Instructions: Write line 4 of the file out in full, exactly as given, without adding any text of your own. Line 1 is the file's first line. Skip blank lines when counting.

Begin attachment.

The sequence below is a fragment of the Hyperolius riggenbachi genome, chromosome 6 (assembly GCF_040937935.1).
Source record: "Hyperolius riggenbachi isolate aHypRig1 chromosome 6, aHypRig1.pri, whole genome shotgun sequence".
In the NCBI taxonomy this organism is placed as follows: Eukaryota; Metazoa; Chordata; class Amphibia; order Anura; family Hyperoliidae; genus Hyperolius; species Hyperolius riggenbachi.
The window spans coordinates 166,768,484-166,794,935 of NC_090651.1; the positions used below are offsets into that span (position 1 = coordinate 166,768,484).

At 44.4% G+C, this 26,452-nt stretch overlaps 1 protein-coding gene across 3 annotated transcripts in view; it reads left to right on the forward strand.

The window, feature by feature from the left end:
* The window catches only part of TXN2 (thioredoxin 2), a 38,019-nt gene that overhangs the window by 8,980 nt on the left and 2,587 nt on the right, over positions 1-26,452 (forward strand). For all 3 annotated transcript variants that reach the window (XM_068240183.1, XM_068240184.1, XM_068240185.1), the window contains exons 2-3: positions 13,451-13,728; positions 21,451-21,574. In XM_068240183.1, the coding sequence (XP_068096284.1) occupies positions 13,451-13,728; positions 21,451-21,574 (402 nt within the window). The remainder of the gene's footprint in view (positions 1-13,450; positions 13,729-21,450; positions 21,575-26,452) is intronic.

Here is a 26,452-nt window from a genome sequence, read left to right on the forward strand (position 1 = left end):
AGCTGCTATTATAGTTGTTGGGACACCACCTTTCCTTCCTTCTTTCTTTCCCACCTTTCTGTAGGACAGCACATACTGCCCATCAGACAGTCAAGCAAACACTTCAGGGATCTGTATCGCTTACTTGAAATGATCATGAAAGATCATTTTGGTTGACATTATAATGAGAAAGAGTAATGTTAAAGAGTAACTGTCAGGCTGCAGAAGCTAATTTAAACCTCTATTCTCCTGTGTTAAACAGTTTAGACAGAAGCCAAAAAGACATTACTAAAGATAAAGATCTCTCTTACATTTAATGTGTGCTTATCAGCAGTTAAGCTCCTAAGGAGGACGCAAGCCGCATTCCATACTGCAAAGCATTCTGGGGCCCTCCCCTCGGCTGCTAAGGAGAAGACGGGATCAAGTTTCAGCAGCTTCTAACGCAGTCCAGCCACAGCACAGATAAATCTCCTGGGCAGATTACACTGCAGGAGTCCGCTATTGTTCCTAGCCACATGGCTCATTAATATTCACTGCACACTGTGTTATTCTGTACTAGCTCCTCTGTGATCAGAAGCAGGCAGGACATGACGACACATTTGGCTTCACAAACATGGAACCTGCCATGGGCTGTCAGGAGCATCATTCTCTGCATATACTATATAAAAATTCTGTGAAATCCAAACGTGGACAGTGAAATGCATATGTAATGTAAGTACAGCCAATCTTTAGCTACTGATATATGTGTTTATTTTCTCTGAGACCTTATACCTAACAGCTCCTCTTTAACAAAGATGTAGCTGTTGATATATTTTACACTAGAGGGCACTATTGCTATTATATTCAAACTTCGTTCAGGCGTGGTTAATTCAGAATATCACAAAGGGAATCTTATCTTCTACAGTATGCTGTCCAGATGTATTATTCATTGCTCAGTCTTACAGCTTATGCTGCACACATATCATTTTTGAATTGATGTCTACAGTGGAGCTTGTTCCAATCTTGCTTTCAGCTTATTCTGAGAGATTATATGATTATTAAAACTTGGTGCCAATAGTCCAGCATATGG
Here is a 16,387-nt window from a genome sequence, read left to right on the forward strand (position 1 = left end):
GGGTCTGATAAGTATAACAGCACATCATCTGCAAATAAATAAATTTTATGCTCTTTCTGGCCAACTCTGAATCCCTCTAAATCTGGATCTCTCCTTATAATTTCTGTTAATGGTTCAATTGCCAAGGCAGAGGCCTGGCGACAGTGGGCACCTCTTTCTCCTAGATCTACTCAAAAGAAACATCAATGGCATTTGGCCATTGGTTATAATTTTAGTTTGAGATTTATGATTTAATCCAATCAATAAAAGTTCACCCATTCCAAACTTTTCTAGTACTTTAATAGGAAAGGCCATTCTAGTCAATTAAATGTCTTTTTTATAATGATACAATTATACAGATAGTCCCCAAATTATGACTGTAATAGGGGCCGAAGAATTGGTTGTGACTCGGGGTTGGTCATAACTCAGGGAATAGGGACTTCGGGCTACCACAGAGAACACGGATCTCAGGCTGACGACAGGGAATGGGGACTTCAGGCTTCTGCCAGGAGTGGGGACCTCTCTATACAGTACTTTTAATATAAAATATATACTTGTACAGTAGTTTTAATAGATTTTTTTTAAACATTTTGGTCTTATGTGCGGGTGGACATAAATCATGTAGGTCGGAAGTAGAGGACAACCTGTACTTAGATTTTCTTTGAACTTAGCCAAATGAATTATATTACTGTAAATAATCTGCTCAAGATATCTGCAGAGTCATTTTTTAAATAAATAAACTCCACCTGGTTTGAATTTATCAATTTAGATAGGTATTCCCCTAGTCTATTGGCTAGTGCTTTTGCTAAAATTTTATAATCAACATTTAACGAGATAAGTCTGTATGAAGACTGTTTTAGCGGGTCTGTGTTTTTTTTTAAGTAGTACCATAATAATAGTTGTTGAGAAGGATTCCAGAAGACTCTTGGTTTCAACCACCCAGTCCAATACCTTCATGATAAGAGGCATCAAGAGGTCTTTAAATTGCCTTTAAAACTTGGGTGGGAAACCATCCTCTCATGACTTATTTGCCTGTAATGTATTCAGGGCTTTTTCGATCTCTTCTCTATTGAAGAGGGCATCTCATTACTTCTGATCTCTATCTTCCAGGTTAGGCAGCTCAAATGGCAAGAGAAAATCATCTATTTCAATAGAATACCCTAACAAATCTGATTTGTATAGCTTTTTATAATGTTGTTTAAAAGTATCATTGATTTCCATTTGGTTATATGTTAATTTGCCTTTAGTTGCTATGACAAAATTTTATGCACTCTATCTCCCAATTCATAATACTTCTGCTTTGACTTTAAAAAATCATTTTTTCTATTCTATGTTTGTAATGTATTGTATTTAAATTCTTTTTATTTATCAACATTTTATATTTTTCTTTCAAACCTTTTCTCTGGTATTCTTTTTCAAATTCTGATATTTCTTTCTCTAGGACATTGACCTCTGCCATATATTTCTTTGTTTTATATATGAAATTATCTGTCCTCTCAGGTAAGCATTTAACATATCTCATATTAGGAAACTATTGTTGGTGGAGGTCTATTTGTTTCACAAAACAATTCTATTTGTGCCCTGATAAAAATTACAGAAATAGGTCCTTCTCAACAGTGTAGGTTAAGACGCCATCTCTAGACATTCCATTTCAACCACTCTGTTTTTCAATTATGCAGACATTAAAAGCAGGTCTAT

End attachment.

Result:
The window spans coordinates 166,768,484-166,794,935 of NC_090651.1; the positions used below are offsets into that span (position 1 = coordinate 166,768,484).